mark hertsgaard

Independent Journalist & Author

mark


Our Real China Problem

Chongqing, the Yangtze River city that Americans may know as
Chungking, is a naturally foggy place. It also suffers some of the
worst pollution in all China, which puts it among the strong
candidates for most polluted city in the world. When the fog and the
pollution are both at their thickest, locals say, if you stretch your
hand out in front of your face, you cannot see your fingers.

<!–more–>

Visibility was somewhat better than that when I visited Chongqing one
morning recently. Perched high above the Jialin River, which also
flows through the city, I peered into the dank grayness before me. I
could dimly make out a black-and-white tugboat hugging the far shore
of the river and, beyond that, the outlines of what might be office
buildings. This was the view from the back of the Chongqing Paper
Factory, a massive state-owned facility that local environmental
officials had singled out as evidence of how well they were cleaning
up Chongqing. Built in the 1940s, the factory had been for a long time
a terrible polluter, discharging enough chlorine and other toxic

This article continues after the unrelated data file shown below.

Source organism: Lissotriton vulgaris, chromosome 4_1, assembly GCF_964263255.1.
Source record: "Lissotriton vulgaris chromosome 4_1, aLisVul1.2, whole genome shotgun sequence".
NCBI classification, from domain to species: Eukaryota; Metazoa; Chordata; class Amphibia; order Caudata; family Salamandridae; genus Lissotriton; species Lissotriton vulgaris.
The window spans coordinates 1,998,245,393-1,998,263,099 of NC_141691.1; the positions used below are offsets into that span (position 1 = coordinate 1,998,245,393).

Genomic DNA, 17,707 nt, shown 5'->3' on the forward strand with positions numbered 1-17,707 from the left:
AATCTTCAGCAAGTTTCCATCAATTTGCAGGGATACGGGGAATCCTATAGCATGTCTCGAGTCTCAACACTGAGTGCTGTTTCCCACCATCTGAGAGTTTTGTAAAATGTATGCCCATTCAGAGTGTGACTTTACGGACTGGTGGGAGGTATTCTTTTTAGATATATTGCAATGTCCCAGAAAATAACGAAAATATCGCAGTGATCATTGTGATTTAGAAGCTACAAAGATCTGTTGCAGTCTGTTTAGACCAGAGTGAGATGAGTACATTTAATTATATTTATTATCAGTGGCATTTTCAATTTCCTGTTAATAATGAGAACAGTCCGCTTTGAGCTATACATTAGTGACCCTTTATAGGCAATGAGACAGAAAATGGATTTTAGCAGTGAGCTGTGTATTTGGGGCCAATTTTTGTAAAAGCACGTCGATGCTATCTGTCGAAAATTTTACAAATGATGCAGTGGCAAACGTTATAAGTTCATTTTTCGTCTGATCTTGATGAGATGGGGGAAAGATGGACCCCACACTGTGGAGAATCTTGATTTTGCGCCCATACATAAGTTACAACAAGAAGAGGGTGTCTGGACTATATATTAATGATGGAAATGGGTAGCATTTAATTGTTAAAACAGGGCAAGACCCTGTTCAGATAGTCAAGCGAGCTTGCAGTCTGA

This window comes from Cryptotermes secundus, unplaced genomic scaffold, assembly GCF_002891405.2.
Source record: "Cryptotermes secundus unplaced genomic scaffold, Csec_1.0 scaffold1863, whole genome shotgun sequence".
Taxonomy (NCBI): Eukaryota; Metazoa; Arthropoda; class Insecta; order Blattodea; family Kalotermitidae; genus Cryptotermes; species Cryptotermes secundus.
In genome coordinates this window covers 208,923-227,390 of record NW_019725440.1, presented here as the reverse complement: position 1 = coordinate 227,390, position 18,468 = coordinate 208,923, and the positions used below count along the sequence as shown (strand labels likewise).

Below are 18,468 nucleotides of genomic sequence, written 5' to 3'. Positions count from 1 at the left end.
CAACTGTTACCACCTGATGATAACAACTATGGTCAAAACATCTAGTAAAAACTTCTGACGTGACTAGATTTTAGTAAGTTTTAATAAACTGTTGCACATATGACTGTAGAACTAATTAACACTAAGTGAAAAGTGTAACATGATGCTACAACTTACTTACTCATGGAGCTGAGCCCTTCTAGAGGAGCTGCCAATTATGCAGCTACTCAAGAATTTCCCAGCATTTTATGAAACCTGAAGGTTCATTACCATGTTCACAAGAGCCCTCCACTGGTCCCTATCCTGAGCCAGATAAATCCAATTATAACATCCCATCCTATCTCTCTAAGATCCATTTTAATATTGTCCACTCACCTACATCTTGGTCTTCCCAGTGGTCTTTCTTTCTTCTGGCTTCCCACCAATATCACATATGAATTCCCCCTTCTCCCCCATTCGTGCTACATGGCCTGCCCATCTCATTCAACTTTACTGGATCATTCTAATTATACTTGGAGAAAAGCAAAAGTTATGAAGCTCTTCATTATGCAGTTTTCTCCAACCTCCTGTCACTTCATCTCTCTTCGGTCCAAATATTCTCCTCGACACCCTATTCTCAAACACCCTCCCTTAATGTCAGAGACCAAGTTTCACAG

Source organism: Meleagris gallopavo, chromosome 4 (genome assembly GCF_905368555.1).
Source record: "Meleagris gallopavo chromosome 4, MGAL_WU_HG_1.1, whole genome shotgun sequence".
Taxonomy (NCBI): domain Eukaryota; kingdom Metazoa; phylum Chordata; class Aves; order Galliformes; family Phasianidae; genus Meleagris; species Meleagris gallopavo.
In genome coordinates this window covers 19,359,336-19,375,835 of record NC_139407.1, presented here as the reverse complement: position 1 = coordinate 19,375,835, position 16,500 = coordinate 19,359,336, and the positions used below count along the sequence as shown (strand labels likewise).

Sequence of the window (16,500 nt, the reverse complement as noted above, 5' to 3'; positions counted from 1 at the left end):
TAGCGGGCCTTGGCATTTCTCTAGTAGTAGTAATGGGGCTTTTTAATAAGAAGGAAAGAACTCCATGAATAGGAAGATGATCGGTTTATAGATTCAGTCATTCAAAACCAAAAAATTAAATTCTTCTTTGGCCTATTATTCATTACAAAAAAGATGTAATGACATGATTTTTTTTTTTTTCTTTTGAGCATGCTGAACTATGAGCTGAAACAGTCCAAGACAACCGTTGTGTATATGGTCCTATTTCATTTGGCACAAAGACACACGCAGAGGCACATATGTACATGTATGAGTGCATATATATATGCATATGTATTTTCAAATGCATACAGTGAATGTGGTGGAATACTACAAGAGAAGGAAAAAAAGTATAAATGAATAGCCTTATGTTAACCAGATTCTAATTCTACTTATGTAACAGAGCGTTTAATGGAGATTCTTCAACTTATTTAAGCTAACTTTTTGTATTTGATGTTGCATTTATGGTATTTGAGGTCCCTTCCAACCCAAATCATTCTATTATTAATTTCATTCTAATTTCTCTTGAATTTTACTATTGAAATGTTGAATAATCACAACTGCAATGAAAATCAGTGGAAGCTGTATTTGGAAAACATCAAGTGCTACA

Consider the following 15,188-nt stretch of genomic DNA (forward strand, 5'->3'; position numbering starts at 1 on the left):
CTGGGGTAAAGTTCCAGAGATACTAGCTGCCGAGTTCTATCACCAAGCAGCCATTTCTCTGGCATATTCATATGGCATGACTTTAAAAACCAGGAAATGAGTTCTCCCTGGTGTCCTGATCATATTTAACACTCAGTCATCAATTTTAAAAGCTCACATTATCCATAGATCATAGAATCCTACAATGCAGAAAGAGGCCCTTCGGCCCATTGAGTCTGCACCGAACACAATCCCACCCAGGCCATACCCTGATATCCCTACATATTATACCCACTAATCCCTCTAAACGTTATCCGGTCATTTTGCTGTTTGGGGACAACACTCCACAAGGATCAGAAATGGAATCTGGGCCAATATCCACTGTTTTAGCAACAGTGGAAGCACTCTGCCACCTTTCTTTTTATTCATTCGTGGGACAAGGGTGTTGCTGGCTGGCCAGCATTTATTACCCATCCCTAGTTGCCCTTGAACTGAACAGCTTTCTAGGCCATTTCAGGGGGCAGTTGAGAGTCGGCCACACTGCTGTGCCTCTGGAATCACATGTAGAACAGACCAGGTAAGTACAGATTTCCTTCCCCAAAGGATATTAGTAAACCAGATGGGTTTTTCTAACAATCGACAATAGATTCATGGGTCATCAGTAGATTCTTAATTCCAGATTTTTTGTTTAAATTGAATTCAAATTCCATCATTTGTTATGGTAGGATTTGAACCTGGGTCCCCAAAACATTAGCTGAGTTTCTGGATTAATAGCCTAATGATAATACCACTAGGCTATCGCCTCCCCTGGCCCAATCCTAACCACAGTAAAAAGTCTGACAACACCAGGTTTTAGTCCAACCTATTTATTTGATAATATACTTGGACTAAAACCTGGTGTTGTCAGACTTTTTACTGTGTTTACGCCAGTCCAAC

chemicals into the Jialin to cover the entire river with white foam,
according to a top official of the Chongqing Environmental Protection
Bureau who must remain nameless. Now, however, the official bragged in
an interview, the factory had been all but shut down. Our strategy
has been to press them to death! he said.

At the factory, though, it didn’t look that way. The official
discouraged me from trying to visit (I myself would have to seek
permission to enter, he said scoldingly), but Zhenbing, my
interpreter, and I found the front gate open when we arrived, and
since no one stopped us, we simply walked in. At the back of the plant
a set of concrete steps led down to the Jialin River, perhaps eighty
yards below. Halfway down Zhenbing and I cut left across the exposed
riverbank, our shoes leaving clear prints on the dark, sandy soil.

Within seconds we saw a broad stream of bubbling water cascading out
the back of the plant and down the hillside. The astringent odor of
chlorine attacked our nostrils, and once we reached the stream’s edge,
the smell was so powerful that we immediately backed away. Below us,
where the discharge emptied into the Jialin, a frothy white plume was
spreading across the slow-moving river.

Fifty yards farther on we encountered a second stream, this one a mere
foot wide but clogged with pineapple-sized clumps of dried orange
foam. Beyond was a third creek. Its stench identified it as household
sewage (workers in China’s state-owned factories generally live on
site or nearby), but its most extraordinary feature was its color —